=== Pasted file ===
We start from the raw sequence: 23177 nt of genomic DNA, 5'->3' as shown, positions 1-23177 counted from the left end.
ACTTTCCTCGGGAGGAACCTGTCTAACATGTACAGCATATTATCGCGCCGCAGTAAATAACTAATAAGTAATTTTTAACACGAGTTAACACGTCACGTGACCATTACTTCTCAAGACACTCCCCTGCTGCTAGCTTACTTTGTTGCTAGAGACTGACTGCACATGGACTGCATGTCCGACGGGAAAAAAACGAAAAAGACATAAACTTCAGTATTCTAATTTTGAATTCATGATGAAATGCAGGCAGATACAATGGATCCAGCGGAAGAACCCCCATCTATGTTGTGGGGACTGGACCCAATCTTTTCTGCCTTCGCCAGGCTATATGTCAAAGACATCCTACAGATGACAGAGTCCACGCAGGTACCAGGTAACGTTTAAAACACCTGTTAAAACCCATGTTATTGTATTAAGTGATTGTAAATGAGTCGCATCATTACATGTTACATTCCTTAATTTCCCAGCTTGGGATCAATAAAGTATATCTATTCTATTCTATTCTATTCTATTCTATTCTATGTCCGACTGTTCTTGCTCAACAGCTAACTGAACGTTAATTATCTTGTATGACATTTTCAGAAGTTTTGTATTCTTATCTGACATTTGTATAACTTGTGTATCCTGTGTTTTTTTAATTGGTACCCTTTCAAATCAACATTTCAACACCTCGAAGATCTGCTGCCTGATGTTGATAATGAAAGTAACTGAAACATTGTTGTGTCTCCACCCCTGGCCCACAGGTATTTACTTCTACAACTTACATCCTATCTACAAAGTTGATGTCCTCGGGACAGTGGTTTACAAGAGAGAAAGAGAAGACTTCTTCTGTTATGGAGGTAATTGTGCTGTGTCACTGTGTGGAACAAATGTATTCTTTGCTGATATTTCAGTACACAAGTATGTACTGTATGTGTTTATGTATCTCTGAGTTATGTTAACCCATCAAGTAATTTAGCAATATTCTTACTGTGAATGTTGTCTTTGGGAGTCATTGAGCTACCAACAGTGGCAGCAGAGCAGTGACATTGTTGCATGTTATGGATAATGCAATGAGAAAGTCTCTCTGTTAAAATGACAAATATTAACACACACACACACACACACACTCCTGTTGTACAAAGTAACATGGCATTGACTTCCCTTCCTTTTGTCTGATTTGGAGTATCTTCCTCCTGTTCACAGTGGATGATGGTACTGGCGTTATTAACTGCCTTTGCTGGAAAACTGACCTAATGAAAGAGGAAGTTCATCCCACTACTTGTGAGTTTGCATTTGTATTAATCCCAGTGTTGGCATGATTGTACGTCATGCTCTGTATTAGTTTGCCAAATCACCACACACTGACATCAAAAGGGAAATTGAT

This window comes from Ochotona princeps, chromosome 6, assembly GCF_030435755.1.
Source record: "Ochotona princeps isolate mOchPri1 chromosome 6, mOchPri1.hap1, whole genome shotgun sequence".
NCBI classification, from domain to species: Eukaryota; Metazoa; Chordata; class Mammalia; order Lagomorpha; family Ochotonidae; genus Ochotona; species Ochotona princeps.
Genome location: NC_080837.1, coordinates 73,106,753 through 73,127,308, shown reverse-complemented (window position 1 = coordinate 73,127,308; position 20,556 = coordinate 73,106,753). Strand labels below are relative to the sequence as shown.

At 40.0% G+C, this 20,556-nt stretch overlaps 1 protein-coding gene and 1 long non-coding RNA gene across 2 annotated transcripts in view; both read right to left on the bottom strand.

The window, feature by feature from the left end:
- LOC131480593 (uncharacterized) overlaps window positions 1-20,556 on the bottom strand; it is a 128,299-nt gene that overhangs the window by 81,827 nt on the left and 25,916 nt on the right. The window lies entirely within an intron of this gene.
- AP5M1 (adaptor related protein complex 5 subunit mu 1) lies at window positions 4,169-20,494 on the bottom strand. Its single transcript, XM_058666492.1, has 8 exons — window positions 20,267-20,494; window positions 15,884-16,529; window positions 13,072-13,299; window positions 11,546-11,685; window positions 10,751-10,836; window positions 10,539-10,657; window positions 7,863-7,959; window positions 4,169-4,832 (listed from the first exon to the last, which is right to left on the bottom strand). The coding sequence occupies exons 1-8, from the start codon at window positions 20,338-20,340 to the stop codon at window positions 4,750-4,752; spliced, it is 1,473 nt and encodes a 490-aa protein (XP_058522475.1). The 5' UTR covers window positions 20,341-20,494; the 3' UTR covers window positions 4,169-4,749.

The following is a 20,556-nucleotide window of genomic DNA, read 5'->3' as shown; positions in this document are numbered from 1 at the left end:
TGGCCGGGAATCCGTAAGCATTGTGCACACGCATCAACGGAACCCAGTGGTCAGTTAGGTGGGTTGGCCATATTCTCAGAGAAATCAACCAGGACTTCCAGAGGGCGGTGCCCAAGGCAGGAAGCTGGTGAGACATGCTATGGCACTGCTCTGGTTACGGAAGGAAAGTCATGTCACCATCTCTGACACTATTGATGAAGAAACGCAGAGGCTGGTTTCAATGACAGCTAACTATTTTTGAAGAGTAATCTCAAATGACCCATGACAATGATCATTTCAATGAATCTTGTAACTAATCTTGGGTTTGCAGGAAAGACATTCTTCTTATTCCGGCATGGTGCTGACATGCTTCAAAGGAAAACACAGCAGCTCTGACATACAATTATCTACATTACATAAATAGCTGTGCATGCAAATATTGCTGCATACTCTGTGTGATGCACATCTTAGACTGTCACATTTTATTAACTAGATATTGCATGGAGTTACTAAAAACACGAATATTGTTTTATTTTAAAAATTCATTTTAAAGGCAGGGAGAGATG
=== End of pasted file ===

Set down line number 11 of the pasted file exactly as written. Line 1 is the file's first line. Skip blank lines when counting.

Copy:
The following is a 20,556-nucleotide window of genomic DNA, read 5'->3' as shown; positions in this document are numbered from 1 at the left end: